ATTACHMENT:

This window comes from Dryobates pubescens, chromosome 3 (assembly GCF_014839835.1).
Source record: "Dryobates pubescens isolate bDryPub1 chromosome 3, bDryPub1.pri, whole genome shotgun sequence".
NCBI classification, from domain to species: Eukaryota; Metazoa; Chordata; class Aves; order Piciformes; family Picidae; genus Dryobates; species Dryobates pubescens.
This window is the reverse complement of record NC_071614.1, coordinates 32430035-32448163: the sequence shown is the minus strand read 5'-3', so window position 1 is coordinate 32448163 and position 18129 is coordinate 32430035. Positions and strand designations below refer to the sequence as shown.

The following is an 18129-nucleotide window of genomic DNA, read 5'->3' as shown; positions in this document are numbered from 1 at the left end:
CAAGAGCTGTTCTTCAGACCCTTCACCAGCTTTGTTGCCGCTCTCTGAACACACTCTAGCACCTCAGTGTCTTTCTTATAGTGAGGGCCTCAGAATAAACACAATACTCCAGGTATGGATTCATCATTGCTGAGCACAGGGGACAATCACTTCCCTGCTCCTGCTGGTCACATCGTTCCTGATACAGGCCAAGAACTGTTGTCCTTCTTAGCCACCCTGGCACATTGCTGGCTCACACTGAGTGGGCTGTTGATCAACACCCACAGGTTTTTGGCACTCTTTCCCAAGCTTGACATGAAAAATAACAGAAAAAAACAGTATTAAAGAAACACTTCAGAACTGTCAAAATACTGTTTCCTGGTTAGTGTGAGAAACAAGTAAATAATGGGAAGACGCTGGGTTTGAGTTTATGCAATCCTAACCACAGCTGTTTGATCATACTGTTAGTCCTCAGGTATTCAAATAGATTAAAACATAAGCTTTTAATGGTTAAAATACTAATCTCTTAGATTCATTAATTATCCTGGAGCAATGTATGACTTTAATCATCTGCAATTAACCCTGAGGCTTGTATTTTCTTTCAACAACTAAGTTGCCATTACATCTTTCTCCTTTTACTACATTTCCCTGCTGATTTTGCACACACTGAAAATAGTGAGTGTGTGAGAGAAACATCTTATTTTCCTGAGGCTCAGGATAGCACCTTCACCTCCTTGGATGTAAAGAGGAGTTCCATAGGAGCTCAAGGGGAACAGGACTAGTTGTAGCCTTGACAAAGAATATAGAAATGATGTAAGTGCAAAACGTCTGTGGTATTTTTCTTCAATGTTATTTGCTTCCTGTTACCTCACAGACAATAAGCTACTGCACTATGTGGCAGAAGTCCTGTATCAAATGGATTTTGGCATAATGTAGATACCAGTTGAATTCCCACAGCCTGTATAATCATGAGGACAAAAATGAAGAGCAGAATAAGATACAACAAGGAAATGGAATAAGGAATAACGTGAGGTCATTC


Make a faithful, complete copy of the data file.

This window comes from Dryobates pubescens, chromosome 3 (assembly GCF_014839835.1).
Source record: "Dryobates pubescens isolate bDryPub1 chromosome 3, bDryPub1.pri, whole genome shotgun sequence".
NCBI classification, from domain to species: Eukaryota; Metazoa; Chordata; class Aves; order Piciformes; family Picidae; genus Dryobates; species Dryobates pubescens.
This window is the reverse complement of record NC_071614.1, coordinates 32430035-32448163: the sequence shown is the minus strand read 5'-3', so window position 1 is coordinate 32448163 and position 18129 is coordinate 32430035. Positions and strand designations below refer to the sequence as shown.

The following is an 18129-nucleotide window of genomic DNA, read 5'->3' as shown; positions in this document are numbered from 1 at the left end:
CAAGAGCTGTTCTTCAGACCCTTCACCAGCTTTGTTGCCGCTCTCTGAACACACTCTAGCACCTCAGTGTCTTTCTTATAGTGAGGGCCTCAGAATAAACACAATACTCCAGGTATGGATTCATCATTGCTGAGCACAGGGGACAATCACTTCCCTGCTCCTGCTGGTCACATCGTTCCTGATACAGGCCAAGAACTGTTGTCCTTCTTAGCCACCCTGGCACATTGCTGGCTCACACTGAGTGGGCTGTTGATCAACACCCACAGGTTTTTGGCACTCTTTCCCAAGCTTGACATGAAAAATAACAGAAAAAAACAGTATTAAAGAAACACTTCAGAACTGTCAAAATACTGTTTCCTGGTTAGTGTGAGAAACAAGTAAATAATGGGAAGACGCTGGGTTTGAGTTTATGCAATCCTAACCACAGCTGTTTGATCATACTGTTAGTCCTCAGGTATTCAAATAGATTAAAACATAAGCTTTTAATGGTTAAAATACTAATCTCTTAGATTCATTAATTATCCTGGAGCAATGTATGACTTTAATCATCTGCAATTAACCCTGAGGCTTGTATTTTCTTTCAACAACTAAGTTGCCATTACATCTTTCTCCTTTTACTACATTTCCCTGCTGATTTTGCACACACTGAAAATAGTGAGTGTGTGAGAGAAACATCTTATTTTCCTGAGGCTCAGGATAGCACCTTCACCTCCTTGGATGTAAAGAGGAGTTCCATAGGAGCTCAAGGGGAACAGGACTAGTTGTAGCCTTGACAAAGAATATAGAAATGATGTAAGTGCAAAACGTCTGTGGTATTTTTCTTCAATGTTATTTGCTTCCTGTTACCTCACAGACAATAAGCTACTGCACTATGTGGCAGAAGTCCTGTATCAAATGGATTTTGGCATAATGTAGATACCAGTTGAATTCCCACAGCCTGTATAATCATGAGGACAAAAATGAAGAGCAGAATAAGATACAACAAGGAAATGGAATAAGGAATAACGTGAGGTCATTC